VTEC = V
It is a mechanism for optimizing air/fuel mixture flow through the engine.http://www.leecao.com/honda/vtec/whatsvtec.html
An internal combustion engine converts the chemical energy stored in fuel into thermal energy. The increased thermal energy within a cylinder causes the pressure to build. This pressure acts on the pistons and the result is a mechanical force rotating the crankshaft. This mechanical force is measured as crank torque. The ability for the engine to sustain a certain level of crank torque at a certain RPM is measured as Power. Power is the rate at which the engine can do work. This conversion process is not 100% efficient. In fact, only about 30% of the energy stored in the fuel is actually converted into mechanical energy.
Physics says that for a given efficiency level, a higher rate of fuel consumption is needed for the engine to generate power. So it becomes obvious that if you want more power, you need to increase the rate of fuel combustion. One way to achive this goal is to have a bigger engine. A bigger engine with larger cylinders will be able to combust more fuel per rotation than a smaller engine. Another method is to pre-presurize the fuel/air mixture and cram it into an existing engine size. Thus even though the cylinder size stays the same, more fuel is combusted per rotation. This second method is referred to as forced induction.
Honda chose to explore another method: keep the engine size the same, but turn the engine faster to consume more fuel. Here is an analogy: You want to move foam peanuts from one bucket to another with a cup. You can increase the size of your cup, compress/cram as much peanuts as possible into the cup each time, or you can just move the cup faster. All three methods moves more peanuts. Honda uses the last method. And again, more fuel combusted equals more power generated by the engine.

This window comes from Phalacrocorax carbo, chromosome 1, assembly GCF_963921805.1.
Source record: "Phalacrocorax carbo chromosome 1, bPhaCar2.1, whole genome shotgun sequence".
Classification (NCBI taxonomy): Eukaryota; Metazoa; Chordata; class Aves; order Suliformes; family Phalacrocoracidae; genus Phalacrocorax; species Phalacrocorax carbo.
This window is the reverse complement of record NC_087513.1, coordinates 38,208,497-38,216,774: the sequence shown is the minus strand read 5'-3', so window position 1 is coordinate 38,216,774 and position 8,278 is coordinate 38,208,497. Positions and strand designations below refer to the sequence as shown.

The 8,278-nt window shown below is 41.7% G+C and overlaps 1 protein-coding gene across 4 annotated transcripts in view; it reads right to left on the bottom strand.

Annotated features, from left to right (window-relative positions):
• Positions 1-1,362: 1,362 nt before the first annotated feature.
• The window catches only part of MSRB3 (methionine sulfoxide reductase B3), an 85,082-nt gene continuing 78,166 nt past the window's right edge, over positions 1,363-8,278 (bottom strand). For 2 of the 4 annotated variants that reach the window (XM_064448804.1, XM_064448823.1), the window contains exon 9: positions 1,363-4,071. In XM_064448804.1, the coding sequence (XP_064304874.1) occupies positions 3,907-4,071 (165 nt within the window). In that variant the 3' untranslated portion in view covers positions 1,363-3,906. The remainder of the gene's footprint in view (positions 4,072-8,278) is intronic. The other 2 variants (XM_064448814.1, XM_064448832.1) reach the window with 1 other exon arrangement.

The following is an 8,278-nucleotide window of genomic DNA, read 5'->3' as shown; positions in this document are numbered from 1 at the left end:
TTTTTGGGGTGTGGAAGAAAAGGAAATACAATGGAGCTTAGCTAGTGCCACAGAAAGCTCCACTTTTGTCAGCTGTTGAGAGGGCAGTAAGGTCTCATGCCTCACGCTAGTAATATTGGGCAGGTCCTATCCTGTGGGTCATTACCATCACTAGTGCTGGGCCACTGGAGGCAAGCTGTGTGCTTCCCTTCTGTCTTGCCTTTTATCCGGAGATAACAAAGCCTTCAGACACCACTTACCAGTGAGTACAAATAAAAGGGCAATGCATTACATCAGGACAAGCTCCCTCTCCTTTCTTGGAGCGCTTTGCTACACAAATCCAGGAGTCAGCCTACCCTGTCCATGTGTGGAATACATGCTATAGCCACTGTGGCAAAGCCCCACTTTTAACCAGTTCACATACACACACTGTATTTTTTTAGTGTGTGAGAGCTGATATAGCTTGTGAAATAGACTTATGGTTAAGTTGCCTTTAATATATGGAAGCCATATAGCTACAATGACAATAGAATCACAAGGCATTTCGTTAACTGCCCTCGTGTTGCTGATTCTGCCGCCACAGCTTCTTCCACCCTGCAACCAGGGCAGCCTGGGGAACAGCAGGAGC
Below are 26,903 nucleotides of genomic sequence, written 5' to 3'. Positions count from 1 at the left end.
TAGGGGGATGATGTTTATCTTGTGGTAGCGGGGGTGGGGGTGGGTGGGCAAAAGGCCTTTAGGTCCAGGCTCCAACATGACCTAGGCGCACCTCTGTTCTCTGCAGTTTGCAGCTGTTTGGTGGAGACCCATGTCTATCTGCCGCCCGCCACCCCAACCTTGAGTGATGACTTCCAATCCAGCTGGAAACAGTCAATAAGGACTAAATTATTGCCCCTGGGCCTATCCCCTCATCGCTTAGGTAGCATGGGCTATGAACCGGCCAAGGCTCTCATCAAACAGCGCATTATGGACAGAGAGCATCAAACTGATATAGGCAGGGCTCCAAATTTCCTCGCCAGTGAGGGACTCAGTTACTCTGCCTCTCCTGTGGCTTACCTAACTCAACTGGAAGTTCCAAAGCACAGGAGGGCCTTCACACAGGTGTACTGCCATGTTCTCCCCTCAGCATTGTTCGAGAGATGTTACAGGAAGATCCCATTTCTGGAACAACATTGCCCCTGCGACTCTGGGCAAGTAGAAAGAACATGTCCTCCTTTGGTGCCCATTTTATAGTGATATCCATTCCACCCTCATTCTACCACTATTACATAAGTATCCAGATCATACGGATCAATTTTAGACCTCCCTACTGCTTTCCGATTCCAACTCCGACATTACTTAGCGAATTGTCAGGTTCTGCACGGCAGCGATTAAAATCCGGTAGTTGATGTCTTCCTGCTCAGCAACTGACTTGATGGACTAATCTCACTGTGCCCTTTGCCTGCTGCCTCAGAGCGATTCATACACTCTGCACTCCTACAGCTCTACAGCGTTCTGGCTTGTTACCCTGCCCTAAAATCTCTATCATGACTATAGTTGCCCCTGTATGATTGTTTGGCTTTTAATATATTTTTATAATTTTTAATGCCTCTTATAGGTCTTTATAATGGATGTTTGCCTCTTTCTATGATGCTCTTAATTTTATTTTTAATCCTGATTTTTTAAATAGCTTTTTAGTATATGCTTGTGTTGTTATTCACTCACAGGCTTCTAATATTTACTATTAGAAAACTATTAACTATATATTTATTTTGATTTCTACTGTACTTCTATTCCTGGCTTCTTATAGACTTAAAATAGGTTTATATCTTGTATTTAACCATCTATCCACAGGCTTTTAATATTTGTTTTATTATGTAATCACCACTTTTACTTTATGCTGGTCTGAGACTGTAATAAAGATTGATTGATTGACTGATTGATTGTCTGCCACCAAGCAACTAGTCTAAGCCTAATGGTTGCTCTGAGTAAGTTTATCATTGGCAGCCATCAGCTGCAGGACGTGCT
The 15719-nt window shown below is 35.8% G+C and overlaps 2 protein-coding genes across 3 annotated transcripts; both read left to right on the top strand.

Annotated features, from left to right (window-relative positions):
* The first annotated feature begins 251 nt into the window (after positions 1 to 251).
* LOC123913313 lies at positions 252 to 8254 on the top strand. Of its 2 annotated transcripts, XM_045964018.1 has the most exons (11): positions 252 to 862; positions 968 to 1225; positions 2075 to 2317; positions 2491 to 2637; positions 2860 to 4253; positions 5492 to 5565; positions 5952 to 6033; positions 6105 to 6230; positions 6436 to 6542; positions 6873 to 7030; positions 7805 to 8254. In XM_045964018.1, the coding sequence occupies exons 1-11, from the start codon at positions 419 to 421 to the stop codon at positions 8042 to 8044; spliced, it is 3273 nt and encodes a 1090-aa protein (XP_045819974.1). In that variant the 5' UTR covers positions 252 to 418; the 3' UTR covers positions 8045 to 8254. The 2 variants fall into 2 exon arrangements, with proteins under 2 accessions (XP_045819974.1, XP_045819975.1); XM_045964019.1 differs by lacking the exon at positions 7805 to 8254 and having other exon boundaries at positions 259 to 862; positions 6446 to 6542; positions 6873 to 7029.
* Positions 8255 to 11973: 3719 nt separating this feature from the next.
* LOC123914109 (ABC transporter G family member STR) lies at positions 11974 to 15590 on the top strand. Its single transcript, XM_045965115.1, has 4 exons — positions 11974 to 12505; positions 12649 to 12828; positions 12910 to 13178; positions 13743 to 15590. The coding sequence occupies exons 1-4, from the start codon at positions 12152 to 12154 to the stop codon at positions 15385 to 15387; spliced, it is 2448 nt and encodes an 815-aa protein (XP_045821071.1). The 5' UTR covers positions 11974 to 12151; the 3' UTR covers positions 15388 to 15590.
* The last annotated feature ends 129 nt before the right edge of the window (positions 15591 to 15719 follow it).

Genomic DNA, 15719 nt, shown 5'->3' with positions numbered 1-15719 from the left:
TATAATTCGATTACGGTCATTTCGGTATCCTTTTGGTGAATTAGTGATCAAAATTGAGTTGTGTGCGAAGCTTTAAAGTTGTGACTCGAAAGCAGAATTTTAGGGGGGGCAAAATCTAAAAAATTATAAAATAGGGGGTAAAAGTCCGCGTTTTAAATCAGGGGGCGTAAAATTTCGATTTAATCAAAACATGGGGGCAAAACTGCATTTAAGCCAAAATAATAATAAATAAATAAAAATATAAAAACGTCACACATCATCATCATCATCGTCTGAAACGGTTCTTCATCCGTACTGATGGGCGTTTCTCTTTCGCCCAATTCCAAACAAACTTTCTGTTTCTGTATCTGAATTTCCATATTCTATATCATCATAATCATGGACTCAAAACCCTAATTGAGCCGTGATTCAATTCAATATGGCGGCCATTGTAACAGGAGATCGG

As the engine speed is increased, more air/fuel mixture needs to be "inhaled" and "exhaled" by the engine. Thus to sustain high engine speeds, the Intake
and exhaust valves needs to open nice and wide. Otherwise you have what is akin to athsma: can't get enough air/fuel due to restrictions.
If high speed operation is all we have to worry about, Honda wouldn't need to implement VTEC. Indeed, race engines that operate mostly at high rpms do not utilize any mechanism like VTEC. But street cars used for daily driving spend most of their time with the engine at low RPMs. Valves that open wide for high RPM operation contributes to rough operation and poor fuel economy at low RPMs. These undesirable traits are directly against Honda's design goals.
The solution that Honda came up with is the VTEC mechanism: open the valves nice and wide at high RPMs, but open them not as much at low RPMs. So now you have a engine with smooth operation at low RPMs, and high power output at high RPMs.
And that is basically what VTEC is. It's nothing magical. The idea has been around for a long time. Honda's VTEC is just a very simple, elegant and efficient implementation that is extremely effective at achiving its design goal. Honda automobiles are the first among modern automobiles to utilize this mechanism in such a large scale of distribution.